Bagnall contributed chapters or sections on bryophytes to a number of works, including the Victoria County History of Warwickshire in 1904, the Victoria County History of Staffordshire in 1908 and The Botany of Worcestershire in 1909.[18]

Honours and awards[edit]

Medal forming part of the Darwin Prize
  • On 15 January 1885, he was elected an Associate of the Linnean Society (ALS).
  • In 1888, he was awarded the Darwin Prize of the Midland Union of Natural History Societies, with the citation "Botany". The prize (whose title and purposes had been approved by Charles Darwin) was "given annually for a paper indicating original research upon a subject within the scope of the Societies in the Union, contributed by a member for publication in the Journal of the Union,"[19] and included a medal.
  • In 1909, he was elected an honorary member of the Moss Exchange Club.

List of Bagnall's major publications[edit]

  • Bagnall, James E. (1874), "The Moss Flora of Warwickshire", Journal of Botany  (January).
  • Bagnall, James E. (1876), Notes on Sutton Park: Its Flowering Plants, Ferns, and Mosses, read at a general meeting of the Birmingham Natural History and Microscopical Society, held December 6th, 1876, Birmingham, OCLC 18894820 . (An updated version is available online.[12])
  • He was a regular contributor to the Midland Naturalist, which was published between 1878 and 1893 in Vols 1-16.
  • Bagnall, James E. (1886), Handbook of Mosses, The Young Collector Series, London: Swan Sonnenschein, OCLC 683252 . Reprinted/republished in at least 6 editions 1889 (3rd), 1891, 1896 (4th), 1907 (5th), 1910 (6th) (London, Swan Sonnenschein).
  • Bagnall, James E. (1891), Flora of Warwickshire, London: Gurney & Jackson, OCLC 15190032 
  • Bagnall, James Eustace (1901), The Flora of Staffordshire, London: West, Newman & Co., OCLC 314349594  (supplement to the Journal of Botany)[20]
  • According to Lawley,[1] Bagnall contributed a section on bryophytes in Doubleday, H. Arthur & Page, W., eds. (1904), Victoria History of the County of Warwickshire, Vol. 1, OCLC 222417743 
  • Adams, H. Isabel & Bagnall, James E. (1907), Wild Flowers of the British Isles, London: Heineman, OCLC 27472295 . Bagnall is listed as having revised this work.
  • Bagnall, James E. (1908), "Botany", in Page, W., Victoria History of the County of Staffordshire, Vol. 1, pp. 41–60, OCLC 222578311 
  • Amphlett, John; Bagnall, James E. & Rea, Carleton (1909), The Botany of Worcestershire, Birmingham: Cornish Brothers, OCLC 67895586 . A facsimile reproduction was published in 1978 (Wakefield : EP Pub.). Bagnall is credited by Lawley[1] with the section on bryophytes.

Notes and references[edit]

  1. ^ a b c d Lawley, Mark, James Eustace Bagnall, British Bryological Society, retrieved 2009-11-21 
  2. ^ Desmond 1977, p. 32
  3. ^ Price 1980
  4. ^ a b Lawley, Mark, A Social and Biographical History of British and Irish Field-Bryologists, British Bryological Society, p. 15, retrieved 2009-11-21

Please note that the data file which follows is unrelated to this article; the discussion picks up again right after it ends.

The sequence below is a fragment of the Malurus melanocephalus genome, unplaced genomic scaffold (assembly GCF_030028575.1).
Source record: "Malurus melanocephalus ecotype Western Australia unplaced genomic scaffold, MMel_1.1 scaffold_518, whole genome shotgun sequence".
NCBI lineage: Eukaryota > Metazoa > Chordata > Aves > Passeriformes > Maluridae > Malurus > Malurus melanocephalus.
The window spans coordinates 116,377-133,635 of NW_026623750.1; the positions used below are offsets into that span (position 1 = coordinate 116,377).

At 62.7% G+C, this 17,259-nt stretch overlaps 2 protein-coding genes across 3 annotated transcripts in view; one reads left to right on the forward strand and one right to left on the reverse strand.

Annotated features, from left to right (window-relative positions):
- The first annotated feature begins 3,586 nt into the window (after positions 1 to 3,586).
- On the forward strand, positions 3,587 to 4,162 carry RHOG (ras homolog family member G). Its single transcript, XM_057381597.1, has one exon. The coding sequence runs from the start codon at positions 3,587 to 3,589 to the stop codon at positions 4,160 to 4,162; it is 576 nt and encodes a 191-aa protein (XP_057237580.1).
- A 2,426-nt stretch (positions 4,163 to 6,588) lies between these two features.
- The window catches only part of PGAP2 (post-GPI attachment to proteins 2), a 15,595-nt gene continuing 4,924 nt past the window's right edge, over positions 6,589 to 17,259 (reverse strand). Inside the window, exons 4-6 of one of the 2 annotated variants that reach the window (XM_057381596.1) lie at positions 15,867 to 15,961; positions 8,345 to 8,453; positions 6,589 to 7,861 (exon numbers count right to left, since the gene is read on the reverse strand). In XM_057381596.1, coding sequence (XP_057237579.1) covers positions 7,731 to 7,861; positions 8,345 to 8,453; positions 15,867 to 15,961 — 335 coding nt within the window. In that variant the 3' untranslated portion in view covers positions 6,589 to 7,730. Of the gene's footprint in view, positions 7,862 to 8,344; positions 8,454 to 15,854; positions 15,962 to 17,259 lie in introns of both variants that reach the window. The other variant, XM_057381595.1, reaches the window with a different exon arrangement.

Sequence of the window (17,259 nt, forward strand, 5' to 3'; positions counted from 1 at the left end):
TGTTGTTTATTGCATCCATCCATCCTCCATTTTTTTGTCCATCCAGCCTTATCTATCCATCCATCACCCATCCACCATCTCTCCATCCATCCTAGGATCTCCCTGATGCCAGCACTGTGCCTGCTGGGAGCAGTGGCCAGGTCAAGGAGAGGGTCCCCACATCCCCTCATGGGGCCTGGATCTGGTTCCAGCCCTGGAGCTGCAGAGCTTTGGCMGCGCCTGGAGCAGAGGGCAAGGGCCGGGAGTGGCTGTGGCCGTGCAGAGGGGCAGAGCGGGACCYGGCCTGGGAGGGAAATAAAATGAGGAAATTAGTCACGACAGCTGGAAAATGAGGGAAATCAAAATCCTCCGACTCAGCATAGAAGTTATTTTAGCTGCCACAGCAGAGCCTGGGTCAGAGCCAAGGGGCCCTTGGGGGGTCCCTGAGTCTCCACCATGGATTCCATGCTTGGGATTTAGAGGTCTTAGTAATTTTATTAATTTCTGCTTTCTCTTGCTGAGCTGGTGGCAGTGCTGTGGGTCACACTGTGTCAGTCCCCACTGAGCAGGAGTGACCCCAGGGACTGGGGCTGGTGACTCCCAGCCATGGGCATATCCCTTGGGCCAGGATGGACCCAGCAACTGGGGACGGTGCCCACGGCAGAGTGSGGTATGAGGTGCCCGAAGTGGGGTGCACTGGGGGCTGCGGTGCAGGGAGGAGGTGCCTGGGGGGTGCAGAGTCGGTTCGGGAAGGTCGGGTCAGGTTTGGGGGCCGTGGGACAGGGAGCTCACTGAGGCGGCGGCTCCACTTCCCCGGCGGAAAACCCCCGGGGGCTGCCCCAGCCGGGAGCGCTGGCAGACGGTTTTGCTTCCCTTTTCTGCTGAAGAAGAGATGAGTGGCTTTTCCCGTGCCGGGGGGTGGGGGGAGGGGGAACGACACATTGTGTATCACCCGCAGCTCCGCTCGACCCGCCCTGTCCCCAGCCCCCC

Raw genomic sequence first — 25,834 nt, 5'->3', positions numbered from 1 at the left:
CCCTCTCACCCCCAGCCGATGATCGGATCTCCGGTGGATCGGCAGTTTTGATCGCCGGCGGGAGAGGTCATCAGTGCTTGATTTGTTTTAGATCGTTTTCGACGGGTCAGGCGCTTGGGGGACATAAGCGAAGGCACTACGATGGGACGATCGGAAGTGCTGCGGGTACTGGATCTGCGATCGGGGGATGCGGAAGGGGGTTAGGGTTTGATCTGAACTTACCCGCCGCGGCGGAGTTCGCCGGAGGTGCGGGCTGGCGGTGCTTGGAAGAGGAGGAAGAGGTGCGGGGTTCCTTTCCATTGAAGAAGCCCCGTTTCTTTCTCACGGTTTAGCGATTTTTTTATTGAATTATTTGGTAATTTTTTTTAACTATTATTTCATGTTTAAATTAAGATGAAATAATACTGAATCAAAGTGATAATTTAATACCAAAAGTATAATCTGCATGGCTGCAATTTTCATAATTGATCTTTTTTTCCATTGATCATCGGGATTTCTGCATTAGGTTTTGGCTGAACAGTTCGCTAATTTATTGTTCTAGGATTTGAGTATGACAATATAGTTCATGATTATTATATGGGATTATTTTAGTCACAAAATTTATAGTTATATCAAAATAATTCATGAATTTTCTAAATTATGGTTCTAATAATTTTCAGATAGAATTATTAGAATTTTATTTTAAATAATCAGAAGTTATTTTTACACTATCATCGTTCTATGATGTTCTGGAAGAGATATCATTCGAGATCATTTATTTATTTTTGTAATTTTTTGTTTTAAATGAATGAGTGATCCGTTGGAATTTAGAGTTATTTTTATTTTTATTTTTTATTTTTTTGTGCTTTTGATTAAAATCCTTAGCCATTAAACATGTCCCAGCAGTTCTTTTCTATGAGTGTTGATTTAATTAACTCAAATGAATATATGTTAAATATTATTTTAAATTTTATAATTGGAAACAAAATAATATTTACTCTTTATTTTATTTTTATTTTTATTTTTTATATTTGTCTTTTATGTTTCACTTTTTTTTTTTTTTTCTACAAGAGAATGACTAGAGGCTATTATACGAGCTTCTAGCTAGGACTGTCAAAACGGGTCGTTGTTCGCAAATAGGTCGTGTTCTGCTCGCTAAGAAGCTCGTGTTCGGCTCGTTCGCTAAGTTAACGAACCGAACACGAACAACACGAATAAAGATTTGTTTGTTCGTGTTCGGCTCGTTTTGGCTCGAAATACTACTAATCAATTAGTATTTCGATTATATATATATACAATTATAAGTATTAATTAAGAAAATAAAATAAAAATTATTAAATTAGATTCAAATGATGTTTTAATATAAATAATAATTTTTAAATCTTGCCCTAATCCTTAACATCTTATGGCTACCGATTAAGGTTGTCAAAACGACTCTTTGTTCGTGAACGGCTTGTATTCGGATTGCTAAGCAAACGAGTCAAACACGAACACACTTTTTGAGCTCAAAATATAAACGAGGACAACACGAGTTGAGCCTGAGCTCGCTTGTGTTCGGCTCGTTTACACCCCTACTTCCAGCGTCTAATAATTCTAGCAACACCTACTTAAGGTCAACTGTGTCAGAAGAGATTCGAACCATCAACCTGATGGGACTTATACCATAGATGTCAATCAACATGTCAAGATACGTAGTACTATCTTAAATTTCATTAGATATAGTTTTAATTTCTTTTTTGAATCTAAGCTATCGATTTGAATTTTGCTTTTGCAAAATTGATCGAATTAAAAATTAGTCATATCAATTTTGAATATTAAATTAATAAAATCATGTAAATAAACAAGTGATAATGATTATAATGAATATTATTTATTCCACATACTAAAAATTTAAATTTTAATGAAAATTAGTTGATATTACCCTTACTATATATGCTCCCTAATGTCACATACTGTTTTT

5. ^ a b Bagnall 1891, p. v
  6. ^ Oxford University Herbaria 
  7. ^ a b Bagnall 1874
  8. ^ Bagnall 1876
  9. ^ Bagnall 1876, p. 5
  10. ^ Readett 1971
  11. ^ Fowkes & Coxhead 1997
  12. ^ a b Coxhead, Peter (1991), Update to Notes on Sutton Park by James E Bagnall, archived from the original on 2009-11-24, retrieved 2009-11-21 . Bagnall's 1876 Flora with updated species names.
  13. ^ Bagnall 1891
  14. ^ Bagnall 1891, p. 468
  15. ^ Garner 1844, pp. 333–445 cited in Edees 1972, p. 21
  16. ^ Edees 1972, p. 21
  17. ^ Bagnall 1886
  18. ^ Amphlett, Bagnall & Rea 1909
  19. ^ Encouragement of Original Research: the Darwin Prize, The Complete Work of Charles Darwin Online, 2009, retrieved 2009-11-21 
  20. ^ The date of 1891 for the Flora of Staffordshire given in the OCLC at http://www.worldcat.org/oclc/264841406 appears to be a cataloguing error. This is the date of his Flora of Warwickshire.
  21. ^ "Author Query for 'Bagn.'". International Plant Names Index. 

Bibliography[edit]

  • Badger, Edward William (1897), A sketch of the botanical work of James E. Bagnall, Birmingham, OCLC 182910452 
  • Desmond, Ray (1977), Dictionary of British and Irish botanists and horticulturists including plant collectors and botanical artists, London: Taylor & Francis, ISBN 978-0-85066-089-0 
  • Edees, E.S. (1972), Flora of Staffordshire, Newton Abbott: David & Charles, ISBN 978-0-7153-5563-3 
  • Fowkes, H.H. & Coxhead, P. (1997), A Natural History of Sutton Park: Part 1 Vascular Plants (2nd ed.), Sutton Coldfield Natural History Society, OCLC 182901940 
  • Garner, Robert (1844), The Natural History of the County of Stafford, London: J. Van Voorst, OCLC 454823400, hdl:2027/uc1.b3272385 
  • Price, J.M. (1980), "Memories of Bagnall and his Flora", Proceedings of the Birmingham Natural History Society 24 (2): 75–92 
  • Readett, R.C. (1971), "A Flora of Sutton Park", Proceedings of the Birmingham Natural History Society 22: 1–88 , also published as a separate reprint.